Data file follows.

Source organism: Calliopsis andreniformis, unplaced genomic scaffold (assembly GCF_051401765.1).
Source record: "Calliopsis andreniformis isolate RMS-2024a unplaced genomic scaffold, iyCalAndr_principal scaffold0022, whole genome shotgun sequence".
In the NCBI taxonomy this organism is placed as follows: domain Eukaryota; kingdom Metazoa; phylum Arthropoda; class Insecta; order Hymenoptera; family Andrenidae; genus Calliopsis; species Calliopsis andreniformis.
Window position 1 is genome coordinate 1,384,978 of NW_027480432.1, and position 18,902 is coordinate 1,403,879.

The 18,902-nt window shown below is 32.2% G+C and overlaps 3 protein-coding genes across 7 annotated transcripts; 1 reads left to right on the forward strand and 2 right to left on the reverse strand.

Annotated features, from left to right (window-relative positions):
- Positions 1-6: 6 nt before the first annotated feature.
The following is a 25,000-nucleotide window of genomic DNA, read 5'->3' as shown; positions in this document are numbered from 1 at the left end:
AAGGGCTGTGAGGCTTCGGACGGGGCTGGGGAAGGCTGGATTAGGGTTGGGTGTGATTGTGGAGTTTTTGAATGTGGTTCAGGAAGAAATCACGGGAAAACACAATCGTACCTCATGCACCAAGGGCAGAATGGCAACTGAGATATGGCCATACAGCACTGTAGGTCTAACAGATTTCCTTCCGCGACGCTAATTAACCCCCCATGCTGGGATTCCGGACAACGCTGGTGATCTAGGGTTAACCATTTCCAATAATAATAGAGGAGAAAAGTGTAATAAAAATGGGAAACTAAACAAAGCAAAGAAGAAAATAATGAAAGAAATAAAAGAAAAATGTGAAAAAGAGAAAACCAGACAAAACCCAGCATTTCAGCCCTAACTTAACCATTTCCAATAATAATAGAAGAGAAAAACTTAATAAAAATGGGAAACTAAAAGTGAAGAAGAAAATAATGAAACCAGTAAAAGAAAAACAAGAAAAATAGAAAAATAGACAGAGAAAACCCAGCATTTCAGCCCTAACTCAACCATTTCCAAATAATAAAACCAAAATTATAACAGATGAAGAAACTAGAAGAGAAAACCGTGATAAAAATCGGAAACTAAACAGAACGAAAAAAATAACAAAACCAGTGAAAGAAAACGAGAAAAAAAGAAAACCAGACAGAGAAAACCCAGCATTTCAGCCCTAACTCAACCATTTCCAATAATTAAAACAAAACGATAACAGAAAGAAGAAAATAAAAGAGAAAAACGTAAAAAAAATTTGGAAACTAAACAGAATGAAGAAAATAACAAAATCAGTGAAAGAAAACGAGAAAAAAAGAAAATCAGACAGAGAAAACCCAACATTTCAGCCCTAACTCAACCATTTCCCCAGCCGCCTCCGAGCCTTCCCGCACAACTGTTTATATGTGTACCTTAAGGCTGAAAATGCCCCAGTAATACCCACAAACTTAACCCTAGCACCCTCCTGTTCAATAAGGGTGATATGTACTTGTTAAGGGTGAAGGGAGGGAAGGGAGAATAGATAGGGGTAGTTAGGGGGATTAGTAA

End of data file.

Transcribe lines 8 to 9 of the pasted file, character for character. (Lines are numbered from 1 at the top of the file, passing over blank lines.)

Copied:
The following is a 25,000-nucleotide window of genomic DNA, read 5'->3' as shown; positions in this document are numbered from 1 at the left end:
AAGGGCTGTGAGGCTTCGGACGGGGCTGGGGAAGGCTGGATTAGGGTTGGGTGTGATTGTGGAGTTTTTGAATGTGGTTCAGGAAGAAATCACGGGAAAACACAATCGTACCTCATGCACCAAGGGCAGAATGGCAACTGAGATATGGCCATACAGCACTGTAGGTCTAACAGATTTCCTTCCGCGACGCTAATTAACCCCCCATGCTGGGATTCCGGACAACGCTGGTGATCTAGGGTTAACCATTTCCAATAATAATAGAGGAGAAAAGTGTAATAAAAATGGGAAACTAAACAAAGCAAAGAAGAAAATAATGAAAGAAATAAAAGAAAAATGTGAAAAAGAGAAAACCAGACAAAACCCAGCATTTCAGCCCTAACTTAACCATTTCCAATAATAATAGAAGAGAAAAACTTAATAAAAATGGGAAACTAAAAGTGAAGAAGAAAATAATGAAACCAGTAAAAGAAAAACAAGAAAAATAGAAAAATAGACAGAGAAAACCCAGCATTTCAGCCCTAACTCAACCATTTCCAAATAATAAAACCAAAATTATAACAGATGAAGAAACTAGAAGAGAAAACCGTGATAAAAATCGGAAACTAAACAGAACGAAAAAAATAACAAAACCAGTGAAAGAAAACGAGAAAAAAAGAAAACCAGACAGAGAAAACCCAGCATTTCAGCCCTAACTCAACCATTTCCAATAATTAAAACAAAACGATAACAGAAAGAAGAAAATAAAAGAGAAAAACGTAAAAAAAATTTGGAAACTAAACAGAATGAAGAAAATAACAAAATCAGTGAAAGAAAACGAGAAAAAAAGAAAATCAGACAGAGAAAACCCAACATTTCAGCCCTAACTCAACCATTTCCCCAGCCGCCTCCGAGCCTTCCCGCACAACTGTTTATATGTGTACCTTAAGGCTGAAAATGCCCCAGTAATACCCACAAACTTAACCCTAGCACCCTCCTGTTCAATAAGGGTGATATGTACTTGTTAAGGGTGAAGGGAGGGAAGGGAGAATAGATAGGGGTAGTTAGGGGGATTAGTAA